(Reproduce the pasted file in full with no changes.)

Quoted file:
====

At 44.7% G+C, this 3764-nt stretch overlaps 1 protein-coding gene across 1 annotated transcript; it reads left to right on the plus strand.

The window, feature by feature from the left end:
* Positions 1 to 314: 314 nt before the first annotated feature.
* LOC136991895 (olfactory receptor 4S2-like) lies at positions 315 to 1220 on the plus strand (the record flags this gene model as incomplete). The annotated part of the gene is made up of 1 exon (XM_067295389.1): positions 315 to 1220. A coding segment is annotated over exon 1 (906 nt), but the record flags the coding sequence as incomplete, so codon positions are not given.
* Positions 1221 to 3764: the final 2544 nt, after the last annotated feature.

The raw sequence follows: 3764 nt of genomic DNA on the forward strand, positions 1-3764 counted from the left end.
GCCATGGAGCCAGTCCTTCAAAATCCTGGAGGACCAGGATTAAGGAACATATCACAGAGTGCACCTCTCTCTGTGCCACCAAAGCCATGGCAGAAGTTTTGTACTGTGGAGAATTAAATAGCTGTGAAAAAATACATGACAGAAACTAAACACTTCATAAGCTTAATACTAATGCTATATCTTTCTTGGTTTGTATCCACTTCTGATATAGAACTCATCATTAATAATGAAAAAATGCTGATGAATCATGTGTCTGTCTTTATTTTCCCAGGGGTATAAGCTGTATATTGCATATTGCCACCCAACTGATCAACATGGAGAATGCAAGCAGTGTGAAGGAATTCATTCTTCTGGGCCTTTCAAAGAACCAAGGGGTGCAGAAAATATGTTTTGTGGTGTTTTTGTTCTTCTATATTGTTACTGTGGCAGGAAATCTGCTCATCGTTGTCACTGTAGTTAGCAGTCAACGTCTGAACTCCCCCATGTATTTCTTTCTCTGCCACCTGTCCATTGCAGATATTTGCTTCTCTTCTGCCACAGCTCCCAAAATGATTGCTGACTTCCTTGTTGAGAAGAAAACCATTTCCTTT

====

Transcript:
At 44.7% G+C, this 3764-nt stretch overlaps 1 protein-coding gene across 1 annotated transcript; it reads left to right on the plus strand.

The window, feature by feature from the left end:
* Positions 1 to 314: 314 nt before the first annotated feature.
* LOC136991895 (olfactory receptor 4S2-like) lies at positions 315 to 1220 on the plus strand (the record flags this gene model as incomplete). The annotated part of the gene is made up of 1 exon (XM_067295389.1): positions 315 to 1220. A coding segment is annotated over exon 1 (906 nt), but the record flags the coding sequence as incomplete, so codon positions are not given.
* Positions 1221 to 3764: the final 2544 nt, after the last annotated feature.

The raw sequence follows: 3764 nt of genomic DNA on the forward strand, positions 1-3764 counted from the left end.
GCCATGGAGCCAGTCCTTCAAAATCCTGGAGGACCAGGATTAAGGAACATATCACAGAGTGCACCTCTCTCTGTGCCACCAAAGCCATGGCAGAAGTTTTGTACTGTGGAGAATTAAATAGCTGTGAAAAAATACATGACAGAAACTAAACACTTCATAAGCTTAATACTAATGCTATATCTTTCTTGGTTTGTATCCACTTCTGATATAGAACTCATCATTAATAATGAAAAAATGCTGATGAATCATGTGTCTGTCTTTATTTTCCCAGGGGTATAAGCTGTATATTGCATATTGCCACCCAACTGATCAACATGGAGAATGCAAGCAGTGTGAAGGAATTCATTCTTCTGGGCCTTTCAAAGAACCAAGGGGTGCAGAAAATATGTTTTGTGGTGTTTTTGTTCTTCTATATTGTTACTGTGGCAGGAAATCTGCTCATCGTTGTCACTGTAGTTAGCAGTCAACGTCTGAACTCCCCCATGTATTTCTTTCTCTGCCACCTGTCCATTGCAGATATTTGCTTCTCTTCTGCCACAGCTCCCAAAATGATTGCTGACTTCCTTGTTGAGAAGAAAACCATTTCCTTT